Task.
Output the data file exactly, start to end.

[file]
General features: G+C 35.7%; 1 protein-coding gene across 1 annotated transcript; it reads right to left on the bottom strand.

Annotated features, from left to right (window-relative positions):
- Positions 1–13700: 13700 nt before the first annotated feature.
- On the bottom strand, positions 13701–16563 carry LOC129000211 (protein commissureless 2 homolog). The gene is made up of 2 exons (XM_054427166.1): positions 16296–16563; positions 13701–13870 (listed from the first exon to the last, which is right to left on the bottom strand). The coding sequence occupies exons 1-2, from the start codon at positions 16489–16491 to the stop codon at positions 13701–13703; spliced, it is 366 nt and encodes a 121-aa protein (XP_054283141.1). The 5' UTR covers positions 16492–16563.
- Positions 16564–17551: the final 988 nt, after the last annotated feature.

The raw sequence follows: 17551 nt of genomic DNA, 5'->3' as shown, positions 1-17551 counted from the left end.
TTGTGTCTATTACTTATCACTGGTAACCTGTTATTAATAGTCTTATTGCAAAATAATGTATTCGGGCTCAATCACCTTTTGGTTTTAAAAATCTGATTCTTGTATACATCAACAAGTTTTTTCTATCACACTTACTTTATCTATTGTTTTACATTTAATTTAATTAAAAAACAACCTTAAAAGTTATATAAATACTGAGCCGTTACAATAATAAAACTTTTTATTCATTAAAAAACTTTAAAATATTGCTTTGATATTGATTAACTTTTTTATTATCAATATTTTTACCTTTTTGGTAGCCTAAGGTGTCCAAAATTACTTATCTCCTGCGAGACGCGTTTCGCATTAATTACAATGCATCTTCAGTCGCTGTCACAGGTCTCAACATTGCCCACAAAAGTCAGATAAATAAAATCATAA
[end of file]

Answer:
General features: G+C 35.7%; 1 protein-coding gene across 1 annotated transcript; it reads right to left on the bottom strand.

Annotated features, from left to right (window-relative positions):
- Positions 1–13700: 13700 nt before the first annotated feature.
- On the bottom strand, positions 13701–16563 carry LOC129000211 (protein commissureless 2 homolog). The gene is made up of 2 exons (XM_054427166.1): positions 16296–16563; positions 13701–13870 (listed from the first exon to the last, which is right to left on the bottom strand). The coding sequence occupies exons 1-2, from the start codon at positions 16489–16491 to the stop codon at positions 13701–13703; spliced, it is 366 nt and encodes a 121-aa protein (XP_054283141.1). The 5' UTR covers positions 16492–16563.
- Positions 16564–17551: the final 988 nt, after the last annotated feature.

The raw sequence follows: 17551 nt of genomic DNA, 5'->3' as shown, positions 1-17551 counted from the left end.
TTGTGTCTATTACTTATCACTGGTAACCTGTTATTAATAGTCTTATTGCAAAATAATGTATTCGGGCTCAATCACCTTTTGGTTTTAAAAATCTGATTCTTGTATACATCAACAAGTTTTTTCTATCACACTTACTTTATCTATTGTTTTACATTTAATTTAATTAAAAAACAACCTTAAAAGTTATATAAATACTGAGCCGTTACAATAATAAAACTTTTTATTCATTAAAAAACTTTAAAATATTGCTTTGATATTGATTAACTTTTTTATTATCAATATTTTTACCTTTTTGGTAGCCTAAGGTGTCCAAAATTACTTATCTCCTGCGAGACGCGTTTCGCATTAATTACAATGCATCTTCAGTCGCTGTCACAGGTCTCAACATTGCCCACAAAAGTCAGATAAATAAAATCATAA